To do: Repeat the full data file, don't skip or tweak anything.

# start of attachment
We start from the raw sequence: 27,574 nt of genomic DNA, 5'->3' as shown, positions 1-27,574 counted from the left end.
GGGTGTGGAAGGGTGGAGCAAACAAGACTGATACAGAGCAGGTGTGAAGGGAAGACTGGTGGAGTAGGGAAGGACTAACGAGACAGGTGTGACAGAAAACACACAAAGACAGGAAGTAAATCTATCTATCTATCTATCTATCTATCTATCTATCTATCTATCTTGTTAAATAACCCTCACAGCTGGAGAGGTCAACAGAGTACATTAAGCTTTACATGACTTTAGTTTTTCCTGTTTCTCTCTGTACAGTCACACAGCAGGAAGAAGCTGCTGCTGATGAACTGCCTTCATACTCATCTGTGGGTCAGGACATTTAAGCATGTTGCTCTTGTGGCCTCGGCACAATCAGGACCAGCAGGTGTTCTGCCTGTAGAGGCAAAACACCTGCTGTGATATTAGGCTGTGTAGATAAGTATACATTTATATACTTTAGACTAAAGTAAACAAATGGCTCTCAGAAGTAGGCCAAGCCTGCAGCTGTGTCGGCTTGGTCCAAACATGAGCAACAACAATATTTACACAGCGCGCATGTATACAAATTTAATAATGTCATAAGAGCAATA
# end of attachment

We start from the raw sequence: 27,574 nt of genomic DNA, 5'->3' as shown, positions 1-27,574 counted from the left end.
GGGTGTGGAAGGGTGGAGCAAACAAGACTGATACAGAGCAGGTGTGAAGGGAAGACTGGTGGAGTAGGGAAGGACTAACGAGACAGGTGTGACAGAAAACACACAAAGACAGGAAGTAAATCTATCTATCTATCTATCTATCTATCTATCTATCTATCTATCTTGTTAAATAACCCTCACAGCTGGAGAGGTCAACAGAGTACATTAAGCTTTACATGACTTTAGTTTTTCCTGTTTCTCTCTGTACAGTCACACAGCAGGAAGAAGCTGCTGCTGATGAACTGCCTTCATACTCATCTGTGGGTCAGGACATTTAAGCATGTTGCTCTTGTGGCCTCGGCACAATCAGGACCAGCAGGTGTTCTGCCTGTAGAGGCAAAACACCTGCTGTGATATTAGGCTGTGTAGATAAGTATACATTTATATACTTTAGACTAAAGTAAACAAATGGCTCTCAGAAGTAGGCCAAGCCTGCAGCTGTGTCGGCTTGGTCCAAACATGAGCAACAACAATATTTACACAGCGCGCATGTATACAAATTTAATAATGTCATAAGAGCAATA